Related: Electric Cars and Winter Driving: What You Should Know

Hyundai Ioniq 6 Dash. Photo: Sara Lacey

Hyundai Ioniq 6 dash. Photo: Sara Lacey

And the Ioniq 6 Starts at $41,600

That trim level is the SE and it is a standard-range rear-wheel drive, single motor electric car. It gets 240 miles of range. It’s enough for most people’s every-day driving needs. It’s got an ultra-fast charger, battery pre-heater (to optimize charging) and charge prep, heat pump, power trunk, power flush door handles, LED headlights, 18-inch alloy wheels, 12.3″ instrument cluster with navigation display, Apple CarPlay and Android Auto connectivity, Bluelink Connected Car service, power driver’s seat, USB-C charge ports, dual climate control, and parking distance warning (going forward and also in reverse).

The SE also comes in two long-range versions: RWD and AWD. The RWD has a single motor, a range of around 361 miles and is priced at $45,500 The AWD long range has two motors, a 316 mile range and is priced at $49,000.

The SEL has all the SE features, and adds the following: 20-inch wheels, leatherette seats, dual color ambient lighting, auto-dimming rear view mirror with garage door opener, automatic up and down windows in the front, digital key, wireless phone charger, highway driving assist, forward collision assistance, and a blind-spot collision avoidance program that replaces the warning system in the SE. If you opt for the SEL, pricing starts at $47,700 for the single motor, rear-wheel drive setup. Range on this model is about 305 miles. The AWD model starts at $51,200 and has a range of about 270 miles.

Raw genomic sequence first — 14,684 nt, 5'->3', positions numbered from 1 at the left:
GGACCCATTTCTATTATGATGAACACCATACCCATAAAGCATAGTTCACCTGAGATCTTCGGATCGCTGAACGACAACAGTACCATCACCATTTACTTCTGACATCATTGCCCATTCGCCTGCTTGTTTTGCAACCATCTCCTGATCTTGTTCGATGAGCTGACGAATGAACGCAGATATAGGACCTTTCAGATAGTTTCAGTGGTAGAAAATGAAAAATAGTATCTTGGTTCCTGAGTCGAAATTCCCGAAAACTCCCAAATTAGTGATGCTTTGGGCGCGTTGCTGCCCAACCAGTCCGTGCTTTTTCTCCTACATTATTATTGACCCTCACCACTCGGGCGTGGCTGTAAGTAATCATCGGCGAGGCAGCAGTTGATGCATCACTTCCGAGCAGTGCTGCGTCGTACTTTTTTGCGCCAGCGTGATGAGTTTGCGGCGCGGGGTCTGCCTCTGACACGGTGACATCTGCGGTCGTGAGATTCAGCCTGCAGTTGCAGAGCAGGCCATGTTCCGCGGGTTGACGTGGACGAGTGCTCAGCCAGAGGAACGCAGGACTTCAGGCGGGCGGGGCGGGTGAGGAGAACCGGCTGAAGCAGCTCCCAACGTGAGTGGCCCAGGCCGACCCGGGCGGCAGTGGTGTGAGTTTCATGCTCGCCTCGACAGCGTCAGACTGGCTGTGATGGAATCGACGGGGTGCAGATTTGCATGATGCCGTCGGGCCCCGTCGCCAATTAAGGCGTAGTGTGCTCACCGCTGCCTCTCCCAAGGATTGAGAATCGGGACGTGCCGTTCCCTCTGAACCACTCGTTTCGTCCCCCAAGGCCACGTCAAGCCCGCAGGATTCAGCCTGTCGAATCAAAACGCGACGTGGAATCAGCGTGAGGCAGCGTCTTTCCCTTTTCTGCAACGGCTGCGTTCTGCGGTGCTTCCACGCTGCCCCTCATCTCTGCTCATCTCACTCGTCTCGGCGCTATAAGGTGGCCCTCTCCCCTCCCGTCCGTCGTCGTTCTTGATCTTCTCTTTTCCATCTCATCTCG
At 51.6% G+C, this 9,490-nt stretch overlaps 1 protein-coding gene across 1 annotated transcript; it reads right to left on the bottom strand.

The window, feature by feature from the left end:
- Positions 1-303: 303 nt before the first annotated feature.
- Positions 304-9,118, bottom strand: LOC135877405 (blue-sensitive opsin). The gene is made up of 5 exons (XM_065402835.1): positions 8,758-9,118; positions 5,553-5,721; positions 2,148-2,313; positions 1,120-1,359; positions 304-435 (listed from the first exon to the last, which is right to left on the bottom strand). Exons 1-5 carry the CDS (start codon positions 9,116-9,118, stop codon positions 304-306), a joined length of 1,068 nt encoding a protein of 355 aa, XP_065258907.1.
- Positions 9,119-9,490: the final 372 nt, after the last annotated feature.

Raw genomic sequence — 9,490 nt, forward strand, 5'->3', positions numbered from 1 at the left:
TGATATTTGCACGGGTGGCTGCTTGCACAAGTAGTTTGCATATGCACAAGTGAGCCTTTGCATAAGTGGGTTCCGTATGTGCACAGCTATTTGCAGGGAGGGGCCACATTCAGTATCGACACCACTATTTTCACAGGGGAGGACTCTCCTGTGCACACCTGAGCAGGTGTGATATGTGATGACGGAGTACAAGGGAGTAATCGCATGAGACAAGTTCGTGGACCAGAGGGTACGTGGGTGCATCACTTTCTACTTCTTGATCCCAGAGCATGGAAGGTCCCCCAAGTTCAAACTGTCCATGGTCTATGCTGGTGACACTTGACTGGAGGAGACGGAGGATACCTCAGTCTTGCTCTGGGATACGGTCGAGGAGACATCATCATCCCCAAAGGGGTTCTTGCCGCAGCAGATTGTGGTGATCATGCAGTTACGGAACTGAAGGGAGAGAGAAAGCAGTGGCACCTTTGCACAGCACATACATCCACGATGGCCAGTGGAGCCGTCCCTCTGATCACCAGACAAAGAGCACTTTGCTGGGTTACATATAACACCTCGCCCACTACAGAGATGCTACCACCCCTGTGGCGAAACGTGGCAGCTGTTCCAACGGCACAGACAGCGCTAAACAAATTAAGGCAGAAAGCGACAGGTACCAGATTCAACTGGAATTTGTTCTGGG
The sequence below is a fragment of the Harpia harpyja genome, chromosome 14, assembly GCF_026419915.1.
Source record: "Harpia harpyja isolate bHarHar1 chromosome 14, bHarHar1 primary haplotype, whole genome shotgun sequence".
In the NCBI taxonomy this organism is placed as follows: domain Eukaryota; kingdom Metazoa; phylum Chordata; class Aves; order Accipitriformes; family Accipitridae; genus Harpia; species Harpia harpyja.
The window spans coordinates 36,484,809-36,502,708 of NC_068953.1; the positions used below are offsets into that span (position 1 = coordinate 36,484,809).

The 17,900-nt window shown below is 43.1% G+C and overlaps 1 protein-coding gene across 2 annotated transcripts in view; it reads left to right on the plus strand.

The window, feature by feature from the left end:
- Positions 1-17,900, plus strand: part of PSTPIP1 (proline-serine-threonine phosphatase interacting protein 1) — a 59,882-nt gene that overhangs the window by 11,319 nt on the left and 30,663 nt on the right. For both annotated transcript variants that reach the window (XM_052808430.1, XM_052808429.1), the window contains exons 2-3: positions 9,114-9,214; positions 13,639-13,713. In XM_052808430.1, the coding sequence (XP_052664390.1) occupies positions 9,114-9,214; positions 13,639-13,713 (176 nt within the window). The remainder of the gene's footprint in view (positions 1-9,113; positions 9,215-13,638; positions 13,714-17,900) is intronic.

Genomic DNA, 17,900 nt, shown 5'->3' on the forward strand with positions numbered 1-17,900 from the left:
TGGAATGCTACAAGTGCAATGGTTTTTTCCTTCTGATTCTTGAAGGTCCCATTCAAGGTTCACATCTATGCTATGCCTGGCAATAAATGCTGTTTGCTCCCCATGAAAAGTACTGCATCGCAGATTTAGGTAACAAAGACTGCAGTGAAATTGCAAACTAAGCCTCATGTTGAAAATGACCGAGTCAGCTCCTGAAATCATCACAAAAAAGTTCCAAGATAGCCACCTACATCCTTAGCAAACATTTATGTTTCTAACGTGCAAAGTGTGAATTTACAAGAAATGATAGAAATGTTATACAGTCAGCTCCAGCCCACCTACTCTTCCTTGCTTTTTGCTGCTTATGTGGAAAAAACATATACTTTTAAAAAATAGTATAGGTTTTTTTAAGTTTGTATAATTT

The Limited has the SEL features and piles on some more goods. Hyundai adds a power sunroof, remote start, surround view monitor, blind-spot monitor, Bose audio system, power passenger seat, seat memory on the driver’s side and memory mirrors, heated and ventilated seats, heated steering wheel, vehicle to load second row outlet, parking collision assistance (front, rear, and side), and a feature Hyundai calls EV active sound design. Pricing starts at $52,600 for the rear-wheel drive single motor setup, and has 305 miles of range. The price starts $56,100 for the all-wheel drive dual motor setup, and you’ll get about 270 miles of range.

Another advantage of choosing this electric sedan versus its SUV sister, the Ioniq 5, which which it shares many features including VTL and fast charging capability? The price, which starts at about $4,000 less. The downside is that the Ioniq 6 (as well as the Ioniq 5) does not qualify for US federal tax incentives.